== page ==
Surprising spot for a holiday wonderland: Los Angeles Pet Memorial Park in Calabasas
The messages of love aren't just carved in stone at Los Angeles Pet Memorial Park. This time of year, they're embellished in bold splashes of red and green.
For nearly five weeks every Christmas and Hanukkah season, this final resting place for the four-legged and famous suspends lawn mowing and weed-whacking so people can decorate. Up pop miniature Christmas trees, poinsettias, flowered garlands, photographs of beloved pets and tiny pet-shaped statuettes in even tinier Santa hats.
"We decorate the graves because they are in our hearts. It feels like they are still with us," said Marvin Rouillard, 69, of Winnetka.
The character actor and his partner have visited the park, nestled on 10 hillside acres 30 miles northwest of downtown Los Angeles, every Sunday since their 14-year-old golden retriever, Baron, died in 1986. As they added cats Missy, Snow and Runt, the decorations became more elaborate. This year, he has a garland around the grave sites, several small trees and wreaths made out of bells.
"We used to put up 7-foot trees with all the ornaments," he said, "but no matter how we tried to anchor it all down, the winds would blow them away."
There are plenty of celebrity residents buried in the 81-year-old cemetery -- Hopalong Cassidy's horse Topper, Petey the dog from "Our Gang," Humphrey Bogart's dog Boots and Charlie Chaplin's cat Scout.
Other stars who have buried their pets at the park include Steven Spielberg, Bob Newhart, Diana Ross, Tori Spelling, William Shatner, Rudolph Valentino and Lauren Bacall.
Rain put a damper on decorations this year, but the park is still ablaze with color. Years when there is no rain, the park turns into a fairyland, with flowers, trees, cards, pinwheels, wreaths, wind chimes and toys galore, said David Stiller, president of the cemetery's board of directors.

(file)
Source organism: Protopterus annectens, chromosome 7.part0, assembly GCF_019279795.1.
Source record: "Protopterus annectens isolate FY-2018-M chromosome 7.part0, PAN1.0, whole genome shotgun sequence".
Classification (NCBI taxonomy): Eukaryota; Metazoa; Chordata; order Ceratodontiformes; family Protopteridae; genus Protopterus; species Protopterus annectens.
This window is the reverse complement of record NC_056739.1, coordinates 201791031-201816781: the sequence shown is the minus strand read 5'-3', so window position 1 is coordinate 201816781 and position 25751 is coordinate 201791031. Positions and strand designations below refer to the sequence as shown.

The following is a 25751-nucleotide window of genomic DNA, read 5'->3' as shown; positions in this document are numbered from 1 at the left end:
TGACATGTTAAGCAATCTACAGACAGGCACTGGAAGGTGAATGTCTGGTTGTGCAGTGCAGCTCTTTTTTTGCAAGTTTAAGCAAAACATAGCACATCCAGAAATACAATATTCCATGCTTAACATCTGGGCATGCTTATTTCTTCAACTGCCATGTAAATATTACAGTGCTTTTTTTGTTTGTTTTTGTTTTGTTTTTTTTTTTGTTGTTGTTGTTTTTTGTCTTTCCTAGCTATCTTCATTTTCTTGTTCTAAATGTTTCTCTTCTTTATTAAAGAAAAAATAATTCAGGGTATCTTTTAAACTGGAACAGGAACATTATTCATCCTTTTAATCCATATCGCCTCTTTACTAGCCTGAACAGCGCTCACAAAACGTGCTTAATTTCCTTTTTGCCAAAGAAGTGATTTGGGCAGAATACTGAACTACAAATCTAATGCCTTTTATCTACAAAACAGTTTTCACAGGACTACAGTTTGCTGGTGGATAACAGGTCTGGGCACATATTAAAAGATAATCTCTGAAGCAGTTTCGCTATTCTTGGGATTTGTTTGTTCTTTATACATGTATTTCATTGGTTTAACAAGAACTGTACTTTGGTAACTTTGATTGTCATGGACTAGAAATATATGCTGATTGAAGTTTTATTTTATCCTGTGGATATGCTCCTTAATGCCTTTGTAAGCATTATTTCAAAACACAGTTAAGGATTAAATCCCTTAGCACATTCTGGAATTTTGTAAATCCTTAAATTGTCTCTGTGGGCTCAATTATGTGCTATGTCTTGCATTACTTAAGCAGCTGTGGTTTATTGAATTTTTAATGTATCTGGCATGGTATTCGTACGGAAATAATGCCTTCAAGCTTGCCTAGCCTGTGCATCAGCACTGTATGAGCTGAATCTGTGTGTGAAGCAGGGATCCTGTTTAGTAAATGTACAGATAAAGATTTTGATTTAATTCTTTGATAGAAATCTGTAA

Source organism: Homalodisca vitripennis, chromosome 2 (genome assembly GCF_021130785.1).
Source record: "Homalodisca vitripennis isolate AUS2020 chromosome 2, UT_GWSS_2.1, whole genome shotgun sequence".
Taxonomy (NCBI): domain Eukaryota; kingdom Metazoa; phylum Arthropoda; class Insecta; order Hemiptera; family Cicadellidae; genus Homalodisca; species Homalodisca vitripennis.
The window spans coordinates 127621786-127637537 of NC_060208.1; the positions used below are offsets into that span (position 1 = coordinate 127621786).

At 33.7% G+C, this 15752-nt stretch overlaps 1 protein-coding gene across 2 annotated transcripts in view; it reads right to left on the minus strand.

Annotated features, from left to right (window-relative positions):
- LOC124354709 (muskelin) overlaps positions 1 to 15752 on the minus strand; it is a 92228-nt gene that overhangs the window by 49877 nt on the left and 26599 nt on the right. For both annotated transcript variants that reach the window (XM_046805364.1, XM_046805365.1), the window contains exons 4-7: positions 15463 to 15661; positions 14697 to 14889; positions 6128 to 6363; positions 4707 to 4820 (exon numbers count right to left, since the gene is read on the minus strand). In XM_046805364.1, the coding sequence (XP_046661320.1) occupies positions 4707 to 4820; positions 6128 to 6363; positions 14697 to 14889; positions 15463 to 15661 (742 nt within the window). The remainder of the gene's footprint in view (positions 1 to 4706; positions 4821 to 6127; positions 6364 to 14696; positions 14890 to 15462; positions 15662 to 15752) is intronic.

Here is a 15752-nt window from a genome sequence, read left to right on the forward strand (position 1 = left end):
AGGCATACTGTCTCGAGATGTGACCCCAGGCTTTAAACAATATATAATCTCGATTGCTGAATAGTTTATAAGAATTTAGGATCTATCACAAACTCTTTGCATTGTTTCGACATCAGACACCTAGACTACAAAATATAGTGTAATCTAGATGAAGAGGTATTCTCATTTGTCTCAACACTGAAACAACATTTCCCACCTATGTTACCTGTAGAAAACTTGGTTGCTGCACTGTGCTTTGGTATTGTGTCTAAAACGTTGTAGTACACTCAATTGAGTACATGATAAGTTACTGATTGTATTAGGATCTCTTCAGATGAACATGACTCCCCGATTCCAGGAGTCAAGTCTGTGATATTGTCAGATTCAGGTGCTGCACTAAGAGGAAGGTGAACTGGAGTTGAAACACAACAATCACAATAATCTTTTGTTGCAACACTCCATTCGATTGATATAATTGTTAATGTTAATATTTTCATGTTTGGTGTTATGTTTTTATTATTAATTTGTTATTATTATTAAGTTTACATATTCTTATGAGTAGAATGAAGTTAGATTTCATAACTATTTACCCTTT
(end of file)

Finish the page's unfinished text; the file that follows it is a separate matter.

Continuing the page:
There are only two rules: You can't go beyond the boundaries of your pet's grave, and no candles.
Some 30,000 pets are buried here -- pet lizards and salamanders, birds, ferrets and goats, pigs, chimps, horses and even a lion. But 90% are dogs and cats, Stiller said -- including three of his own.
The tombstones and headstones express more than names and dates. They convey feelings too. For example, a message for one pet: "My love, my beauty, my goofy-goof, my best friend, sweet brother. My heart aches so deeply without you.You will be with me for all eternity. Loving. I love you so very much. Mommy."
Patrice Kiedaisch, a dog fancier from Simi Valley, has four dogs -- Duffy, Lily, Tristan and Jake -- at the cemetery. "They are really kind there. They give your animals a lot of respect. And you feel taken care of."
The tradition of decorating the graveyard at Christmas makes sense because people grow especially lonely at the holidays, said Stephanie LaFarge, senior director of counseling services for ASPCA Animal Health Services in Urbana, Ill.
"Pet cemeteries tend to be utterly beautiful, joyful places. I don't know what it is -- the markings on the gravestones or the pictures or something," she said.
When Rouillard's pets were alive, Christmases were crazy with toys and play. "It's lonelier now," he said.
He used to have lots of neighbors at the cemetery, but some have passed away, and others have moved. One went to Texas to get married.
"Every once in while, she will write and ask me to check on her little boy. I send her a picture," Stiller said.
But Rouillard still comes every week, rain or shine.
"They are our kids, our little furry children," he said. "They never ask for anything, they never lie to you. Their love is unconditional."
-- Associated Press
Photos, from top: Headstones are decorated for Christmas and Hanukkah at the Los Angeles Pet Memorial Park in Calabasas. Jay Kessler decorates his dog's tombstone for Hanukkah. Marvin Rouillard decorates his pets' grave sites for Christmas. The headstone for Rudolph's Valentino dog, Kabar. Credit: Damian Dovarganes / Associated Press